I came to grad school, and to writing, after years of 60+ hour weeks. I rose early enough to get to the pool and down 3000 meters, then head across town to the restaurant. When I arrived in grad school, I found a job, and worked 3-4 nights a week in a high end restaurant. After I started teaching, I took a job in a bookstore ran by the husband of my mentor (he had been a student of Gardner’s as well). I swam, and then started running several days a week (I could listen to music while I ran!). Some of my classmates complained about the workload. I did not. Work was in me. Writing was not.

But it was. I wrote some inspired pieces, and won praise from mentors and classmates for my work. I didn’t know what to do with it—I had some things published, but what do a few stories and prose poems amount to in a world driven by novels? Besides, I confused inspiration with work. Work, that simple, boring, daily activity, with simple, boring, daily and measurable rewards. I was seeking star fire, supernovae, and earth-shaking prose. In order to do that I had to remake myself in the image of whom? John Gardner? Stephen King? Virginia Woolf? Some Norse God?

And what is the measure of good (let alone brilliant) writing? A great sentence doesn’t blaze as distinctly as the time on the clock when you touch the wall after one of ten 200 yard swims (That’s good; keep going). You write without a clear standard, and a novelist bangs out 60,000 to 100,000 words into the blind space of “who knows what will happen to all this?”.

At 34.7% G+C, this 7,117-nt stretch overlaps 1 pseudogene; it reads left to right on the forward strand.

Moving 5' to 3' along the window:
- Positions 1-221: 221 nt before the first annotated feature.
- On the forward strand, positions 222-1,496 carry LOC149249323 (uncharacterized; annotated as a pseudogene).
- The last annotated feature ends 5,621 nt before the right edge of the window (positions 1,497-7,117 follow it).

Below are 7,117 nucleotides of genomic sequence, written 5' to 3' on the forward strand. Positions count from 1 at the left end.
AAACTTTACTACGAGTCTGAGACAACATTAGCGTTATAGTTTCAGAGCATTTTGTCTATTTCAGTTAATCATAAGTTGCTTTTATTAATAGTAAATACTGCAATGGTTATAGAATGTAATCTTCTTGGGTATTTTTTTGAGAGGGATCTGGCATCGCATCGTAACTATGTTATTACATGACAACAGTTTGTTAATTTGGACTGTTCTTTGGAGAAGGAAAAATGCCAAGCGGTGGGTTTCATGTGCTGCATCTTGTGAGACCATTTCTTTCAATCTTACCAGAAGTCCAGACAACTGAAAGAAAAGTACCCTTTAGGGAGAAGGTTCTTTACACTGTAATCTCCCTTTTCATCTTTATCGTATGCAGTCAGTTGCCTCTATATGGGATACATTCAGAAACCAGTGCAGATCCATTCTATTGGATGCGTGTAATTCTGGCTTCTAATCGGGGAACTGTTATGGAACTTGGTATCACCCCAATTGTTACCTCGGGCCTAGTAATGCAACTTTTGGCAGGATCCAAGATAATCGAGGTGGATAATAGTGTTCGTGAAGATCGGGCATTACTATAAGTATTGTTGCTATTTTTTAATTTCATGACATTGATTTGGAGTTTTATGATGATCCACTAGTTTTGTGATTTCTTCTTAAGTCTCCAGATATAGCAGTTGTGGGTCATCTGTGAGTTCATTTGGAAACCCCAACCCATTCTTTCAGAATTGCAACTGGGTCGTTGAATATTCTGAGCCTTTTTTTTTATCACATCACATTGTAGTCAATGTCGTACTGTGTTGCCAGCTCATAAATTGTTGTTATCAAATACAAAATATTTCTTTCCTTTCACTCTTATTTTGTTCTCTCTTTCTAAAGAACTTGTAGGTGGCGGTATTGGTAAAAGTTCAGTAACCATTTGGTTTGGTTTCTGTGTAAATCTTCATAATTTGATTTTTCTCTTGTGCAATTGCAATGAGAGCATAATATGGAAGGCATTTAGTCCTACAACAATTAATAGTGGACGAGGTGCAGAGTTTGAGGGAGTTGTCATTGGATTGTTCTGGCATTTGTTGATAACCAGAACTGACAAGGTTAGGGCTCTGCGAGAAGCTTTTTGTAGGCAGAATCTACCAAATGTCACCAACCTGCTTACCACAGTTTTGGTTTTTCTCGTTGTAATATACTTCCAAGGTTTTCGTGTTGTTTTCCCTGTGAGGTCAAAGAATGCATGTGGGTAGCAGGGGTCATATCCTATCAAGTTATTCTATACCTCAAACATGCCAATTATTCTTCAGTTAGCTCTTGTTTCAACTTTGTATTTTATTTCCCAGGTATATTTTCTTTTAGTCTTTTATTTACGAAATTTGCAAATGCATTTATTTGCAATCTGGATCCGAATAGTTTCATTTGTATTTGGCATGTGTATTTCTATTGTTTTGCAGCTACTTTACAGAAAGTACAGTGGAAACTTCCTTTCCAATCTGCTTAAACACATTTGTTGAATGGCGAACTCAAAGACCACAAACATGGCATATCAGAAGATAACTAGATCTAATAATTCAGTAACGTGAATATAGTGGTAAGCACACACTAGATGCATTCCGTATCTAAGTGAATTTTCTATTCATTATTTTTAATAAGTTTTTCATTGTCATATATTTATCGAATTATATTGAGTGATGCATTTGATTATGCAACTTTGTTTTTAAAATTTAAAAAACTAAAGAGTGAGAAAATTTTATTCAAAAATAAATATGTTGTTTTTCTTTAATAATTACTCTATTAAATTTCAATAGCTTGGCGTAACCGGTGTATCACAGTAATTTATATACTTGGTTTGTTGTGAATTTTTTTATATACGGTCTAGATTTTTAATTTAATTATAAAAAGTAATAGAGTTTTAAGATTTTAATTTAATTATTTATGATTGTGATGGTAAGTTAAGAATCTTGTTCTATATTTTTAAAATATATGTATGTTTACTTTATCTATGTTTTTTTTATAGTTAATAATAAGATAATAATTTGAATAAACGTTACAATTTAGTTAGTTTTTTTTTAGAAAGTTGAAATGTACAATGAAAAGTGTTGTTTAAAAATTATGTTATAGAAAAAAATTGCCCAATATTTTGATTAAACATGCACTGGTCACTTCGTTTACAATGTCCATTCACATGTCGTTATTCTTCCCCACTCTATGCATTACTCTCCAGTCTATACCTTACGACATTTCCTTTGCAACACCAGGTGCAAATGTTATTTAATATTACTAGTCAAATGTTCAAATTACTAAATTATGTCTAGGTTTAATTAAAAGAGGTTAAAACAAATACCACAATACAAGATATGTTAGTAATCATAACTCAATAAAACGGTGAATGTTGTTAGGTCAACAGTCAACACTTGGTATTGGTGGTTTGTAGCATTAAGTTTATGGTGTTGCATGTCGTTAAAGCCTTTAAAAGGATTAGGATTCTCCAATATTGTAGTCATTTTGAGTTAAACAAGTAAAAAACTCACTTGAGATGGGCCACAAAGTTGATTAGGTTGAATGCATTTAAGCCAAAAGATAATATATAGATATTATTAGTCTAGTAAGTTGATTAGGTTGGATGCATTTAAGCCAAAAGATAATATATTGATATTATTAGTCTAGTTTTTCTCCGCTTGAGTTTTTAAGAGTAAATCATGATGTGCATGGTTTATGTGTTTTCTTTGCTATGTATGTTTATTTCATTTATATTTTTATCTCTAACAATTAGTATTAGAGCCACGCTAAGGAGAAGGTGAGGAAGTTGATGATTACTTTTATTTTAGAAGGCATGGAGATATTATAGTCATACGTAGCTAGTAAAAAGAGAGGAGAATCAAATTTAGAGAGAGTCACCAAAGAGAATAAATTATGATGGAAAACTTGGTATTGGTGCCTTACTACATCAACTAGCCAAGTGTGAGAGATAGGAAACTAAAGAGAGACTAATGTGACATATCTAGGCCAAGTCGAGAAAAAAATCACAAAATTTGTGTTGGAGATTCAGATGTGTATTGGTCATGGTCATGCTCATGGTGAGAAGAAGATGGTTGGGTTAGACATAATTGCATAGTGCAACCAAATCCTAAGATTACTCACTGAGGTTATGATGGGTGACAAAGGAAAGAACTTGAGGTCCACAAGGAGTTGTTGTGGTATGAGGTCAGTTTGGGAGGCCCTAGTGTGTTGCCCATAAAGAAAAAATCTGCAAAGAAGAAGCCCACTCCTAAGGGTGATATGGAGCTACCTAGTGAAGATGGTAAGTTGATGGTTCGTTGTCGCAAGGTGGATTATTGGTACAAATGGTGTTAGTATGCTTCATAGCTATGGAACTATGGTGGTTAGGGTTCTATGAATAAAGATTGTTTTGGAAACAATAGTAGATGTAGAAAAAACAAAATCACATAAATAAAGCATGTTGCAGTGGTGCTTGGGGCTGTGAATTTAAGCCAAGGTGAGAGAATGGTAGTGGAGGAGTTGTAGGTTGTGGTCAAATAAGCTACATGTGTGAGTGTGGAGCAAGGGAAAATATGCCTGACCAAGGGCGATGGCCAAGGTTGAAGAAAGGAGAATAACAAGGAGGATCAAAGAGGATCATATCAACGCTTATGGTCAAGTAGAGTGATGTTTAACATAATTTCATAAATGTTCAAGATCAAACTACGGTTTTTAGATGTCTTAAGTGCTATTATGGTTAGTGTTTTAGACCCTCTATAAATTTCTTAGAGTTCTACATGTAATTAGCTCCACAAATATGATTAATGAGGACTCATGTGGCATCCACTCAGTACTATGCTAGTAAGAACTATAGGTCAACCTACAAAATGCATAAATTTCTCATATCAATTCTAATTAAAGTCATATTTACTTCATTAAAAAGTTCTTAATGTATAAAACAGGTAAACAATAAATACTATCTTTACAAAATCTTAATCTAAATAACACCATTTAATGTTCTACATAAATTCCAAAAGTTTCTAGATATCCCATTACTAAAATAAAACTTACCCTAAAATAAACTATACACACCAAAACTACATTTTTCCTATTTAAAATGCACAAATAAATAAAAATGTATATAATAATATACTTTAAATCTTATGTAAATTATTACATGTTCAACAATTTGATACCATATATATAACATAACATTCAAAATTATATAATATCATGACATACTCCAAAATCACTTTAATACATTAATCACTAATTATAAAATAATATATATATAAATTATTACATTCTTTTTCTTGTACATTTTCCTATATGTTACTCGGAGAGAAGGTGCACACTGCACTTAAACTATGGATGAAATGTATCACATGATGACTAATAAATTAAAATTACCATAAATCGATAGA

So we focused on character, the one thing we could control or change. This, of course, is poppycock. There are good and bad people who write. Character is no Holy Grail, and no simple gateway or guarantee to writing. Work is. I wish we had simply talked more about work and habit and word count in grad school. How do you sneak in an extra 200 words? Have you done your work for today? Do you need a new pen? God only knows, make it work, let it be work, and demystify the process. It’s just work. It’s not about whether the muse is singing to you, or the dread siren, or anything or anyone. It’s just work, a job, a practice, and all you need to do, is to do it.